About 2pm in Wendover, I had a moment of clarity, a rude awakening, or a spiritual experience – whatever it was I had, my world stopped. I was at a blackjack table and a voice came to me from inside that said “You need help. You are an alcoholic and you need help.” I knew then that I was done. I picked up the money I had at that moment and left Wendover. Funny enough, it turned out I left with exactly the amount of money that I had when I got there! As I headed back to Salt Lake, I was stopped by Highway Patrol and that was another DUI. This one would send me to prison, or so I thought. I went to jail in Tooele overnight and then 10 days later, I didn’t go to prison, I went to AA. My sobriety date is March 12, 1992.
I started to go to a little meeting called the Downtown Bunch and hang out at Fellowship Hall. After about 3 months I was starting to look for work again. One day I was standing by a bus stop and I saw an old friend that told me that I could work for him if I could stay sober. This is how I got back into the bowling business that I had been in for twenty years. We opened a shop called Rancho Lanes.
That Downtown Bunch eventually moved to Rancho Lanes when they needed a new spot. That group was very instrumental in my sobriety. I met and developed relationships with a bunch of old timers, retired pilots, lawyers and some street drunks. During this period, I started to get really involved with the Haven Treatment Center, going to meetings there every day. I currently have a home group which is the Nomadic Lunch Bunch; we meet five days a week, Monday through Friday at 12:15. We started that group at a bowling alley on North Temple and two other bowling alleys later, we are now at a different place, but for 22 years now, it has been my recovery meeting.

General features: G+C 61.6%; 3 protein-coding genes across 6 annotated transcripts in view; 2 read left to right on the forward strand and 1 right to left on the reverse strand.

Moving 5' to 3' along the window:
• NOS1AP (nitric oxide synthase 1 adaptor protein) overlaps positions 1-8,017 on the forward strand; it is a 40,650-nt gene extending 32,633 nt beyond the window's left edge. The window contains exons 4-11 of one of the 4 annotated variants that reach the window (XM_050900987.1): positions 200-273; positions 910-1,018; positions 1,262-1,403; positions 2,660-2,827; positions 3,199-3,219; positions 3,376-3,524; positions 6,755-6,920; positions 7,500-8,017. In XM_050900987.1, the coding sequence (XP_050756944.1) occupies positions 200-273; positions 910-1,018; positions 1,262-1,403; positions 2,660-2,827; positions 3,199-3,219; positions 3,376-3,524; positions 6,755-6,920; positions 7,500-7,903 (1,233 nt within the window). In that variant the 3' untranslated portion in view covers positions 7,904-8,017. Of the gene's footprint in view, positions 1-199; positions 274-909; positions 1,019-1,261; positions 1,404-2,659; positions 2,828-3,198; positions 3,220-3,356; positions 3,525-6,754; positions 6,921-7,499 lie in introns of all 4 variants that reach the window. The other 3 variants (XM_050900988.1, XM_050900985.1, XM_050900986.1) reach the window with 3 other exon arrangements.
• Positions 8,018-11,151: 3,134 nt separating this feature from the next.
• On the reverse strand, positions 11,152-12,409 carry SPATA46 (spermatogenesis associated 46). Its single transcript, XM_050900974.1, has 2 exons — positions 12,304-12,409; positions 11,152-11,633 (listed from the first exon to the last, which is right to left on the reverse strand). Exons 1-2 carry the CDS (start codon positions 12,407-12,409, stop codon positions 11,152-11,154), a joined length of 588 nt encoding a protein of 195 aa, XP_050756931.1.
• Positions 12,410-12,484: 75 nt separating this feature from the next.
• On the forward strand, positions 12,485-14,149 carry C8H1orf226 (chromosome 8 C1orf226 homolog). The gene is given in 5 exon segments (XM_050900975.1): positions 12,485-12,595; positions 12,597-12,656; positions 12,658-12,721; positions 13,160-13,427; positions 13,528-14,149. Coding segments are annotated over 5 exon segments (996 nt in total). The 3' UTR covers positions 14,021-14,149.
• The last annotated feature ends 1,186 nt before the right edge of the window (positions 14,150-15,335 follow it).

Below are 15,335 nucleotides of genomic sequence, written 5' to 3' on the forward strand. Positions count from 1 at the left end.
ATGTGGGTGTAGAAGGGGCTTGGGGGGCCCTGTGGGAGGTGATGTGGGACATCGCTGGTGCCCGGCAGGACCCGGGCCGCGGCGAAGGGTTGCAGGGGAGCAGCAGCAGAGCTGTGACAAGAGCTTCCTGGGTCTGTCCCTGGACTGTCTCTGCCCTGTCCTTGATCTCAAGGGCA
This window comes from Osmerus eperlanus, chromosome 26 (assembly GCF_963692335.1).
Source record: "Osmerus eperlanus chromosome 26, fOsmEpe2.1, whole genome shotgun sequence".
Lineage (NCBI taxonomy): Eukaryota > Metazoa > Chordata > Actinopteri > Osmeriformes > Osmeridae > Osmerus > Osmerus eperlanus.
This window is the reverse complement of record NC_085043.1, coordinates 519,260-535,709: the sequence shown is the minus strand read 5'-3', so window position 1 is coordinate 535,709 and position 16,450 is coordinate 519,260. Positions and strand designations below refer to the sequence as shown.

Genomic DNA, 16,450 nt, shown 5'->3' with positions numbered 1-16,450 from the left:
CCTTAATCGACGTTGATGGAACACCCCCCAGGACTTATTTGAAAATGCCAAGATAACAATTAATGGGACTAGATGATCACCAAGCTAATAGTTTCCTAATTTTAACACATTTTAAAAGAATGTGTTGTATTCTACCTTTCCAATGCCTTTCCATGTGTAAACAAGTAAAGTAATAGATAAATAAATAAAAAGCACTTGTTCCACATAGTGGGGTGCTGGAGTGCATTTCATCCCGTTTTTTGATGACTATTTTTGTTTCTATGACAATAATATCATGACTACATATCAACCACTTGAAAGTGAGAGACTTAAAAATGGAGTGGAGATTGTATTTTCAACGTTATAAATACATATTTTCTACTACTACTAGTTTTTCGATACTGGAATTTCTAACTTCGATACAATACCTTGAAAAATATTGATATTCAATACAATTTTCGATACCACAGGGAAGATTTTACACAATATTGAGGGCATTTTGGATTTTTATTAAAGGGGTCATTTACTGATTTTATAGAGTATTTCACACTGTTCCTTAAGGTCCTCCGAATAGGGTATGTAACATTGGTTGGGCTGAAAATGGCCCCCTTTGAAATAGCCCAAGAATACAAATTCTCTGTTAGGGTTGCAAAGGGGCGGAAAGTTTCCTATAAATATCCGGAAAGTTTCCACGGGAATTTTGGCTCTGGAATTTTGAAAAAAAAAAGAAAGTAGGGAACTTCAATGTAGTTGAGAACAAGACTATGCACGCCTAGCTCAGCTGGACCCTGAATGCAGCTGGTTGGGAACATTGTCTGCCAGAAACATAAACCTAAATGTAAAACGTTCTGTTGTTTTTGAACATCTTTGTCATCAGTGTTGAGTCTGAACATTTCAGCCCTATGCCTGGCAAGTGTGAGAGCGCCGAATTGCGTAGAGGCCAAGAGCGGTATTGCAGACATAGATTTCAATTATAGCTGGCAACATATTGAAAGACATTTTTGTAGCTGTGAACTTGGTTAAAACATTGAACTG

In the process of all these years, the one thing that I really did besides listening and meeting with a sponsor who got me grounded in the program is that I started to get active in service work. I took on jobs like chairing meetings, getting speakers for various meetings, and becoming the secretary for a meeting in the House of Hope when we had a speaker meeting there. I set up the room for my home group every day and got the coffee ready. I was the GSR for that meeting as well. 22 years later, I still ALWAYS have something going on between service among AA groups and volunteering at Central Office. I have sponsored people and been sponsored. For me, it is the only thing that works in the long term to help me stay sober and combat this disease.
I know there are many other ways to stay sober other than AA, but I don’t see other ways that build the friendships that we have here, friendships from all different walks of life. It was never unusual for me to sit in a meeting with an airline pilot, a celebrity, a professional athlete, lawyers, doctors, nurses, street people, drinking drunks, desperate people, and treatment center people. We would sit in a meeting and talk about alcoholism and recovery. It is incredible – an incredible experience that I get to have on a regular basis. It is the greatest thing that has ever happened to me.
Another gift that I have gotten from sobriety is awareness: the ability to pay attention to life. I strongly recommend sobriety, especially for alcoholics and I recommend the fellowship. I try to be an example of recovery wherever I go. I am always available to help someone if they ask. “Life is not measured by the number of breaths we take, but by the moments that take our breath away.” This is what AA has done for me.